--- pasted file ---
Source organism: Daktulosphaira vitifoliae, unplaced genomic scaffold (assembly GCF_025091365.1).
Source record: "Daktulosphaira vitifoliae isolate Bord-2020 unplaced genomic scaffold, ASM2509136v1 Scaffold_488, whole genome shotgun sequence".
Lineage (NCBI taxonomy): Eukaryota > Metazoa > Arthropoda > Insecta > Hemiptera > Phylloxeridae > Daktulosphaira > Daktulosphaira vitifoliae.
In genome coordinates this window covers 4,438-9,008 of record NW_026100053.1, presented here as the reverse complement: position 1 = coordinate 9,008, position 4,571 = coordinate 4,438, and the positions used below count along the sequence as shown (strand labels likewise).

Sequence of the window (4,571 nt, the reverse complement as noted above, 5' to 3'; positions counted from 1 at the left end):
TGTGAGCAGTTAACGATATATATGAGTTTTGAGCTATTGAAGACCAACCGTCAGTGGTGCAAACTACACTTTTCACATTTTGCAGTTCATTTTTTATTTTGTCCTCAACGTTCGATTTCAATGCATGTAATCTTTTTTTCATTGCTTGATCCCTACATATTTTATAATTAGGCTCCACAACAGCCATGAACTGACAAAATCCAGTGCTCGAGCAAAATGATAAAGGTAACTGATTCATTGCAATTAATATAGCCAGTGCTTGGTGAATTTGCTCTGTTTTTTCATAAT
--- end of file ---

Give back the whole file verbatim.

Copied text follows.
Source organism: Daktulosphaira vitifoliae, unplaced genomic scaffold (assembly GCF_025091365.1).
Source record: "Daktulosphaira vitifoliae isolate Bord-2020 unplaced genomic scaffold, ASM2509136v1 Scaffold_488, whole genome shotgun sequence".
Lineage (NCBI taxonomy): Eukaryota > Metazoa > Arthropoda > Insecta > Hemiptera > Phylloxeridae > Daktulosphaira > Daktulosphaira vitifoliae.
In genome coordinates this window covers 4,438-9,008 of record NW_026100053.1, presented here as the reverse complement: position 1 = coordinate 9,008, position 4,571 = coordinate 4,438, and the positions used below count along the sequence as shown (strand labels likewise).

Sequence of the window (4,571 nt, the reverse complement as noted above, 5' to 3'; positions counted from 1 at the left end):
TGTGAGCAGTTAACGATATATATGAGTTTTGAGCTATTGAAGACCAACCGTCAGTGGTGCAAACTACACTTTTCACATTTTGCAGTTCATTTTTTATTTTGTCCTCAACGTTCGATTTCAATGCATGTAATCTTTTTTTCATTGCTTGATCCCTACATATTTTATAATTAGGCTCCACAACAGCCATGAACTGACAAAATCCAGTGCTCGAGCAAAATGATAAAGGTAACTGATTCATTGCAATTAATATAGCCAGTGCTTGGTGAATTTGCTCTGTTTTTTCATAAT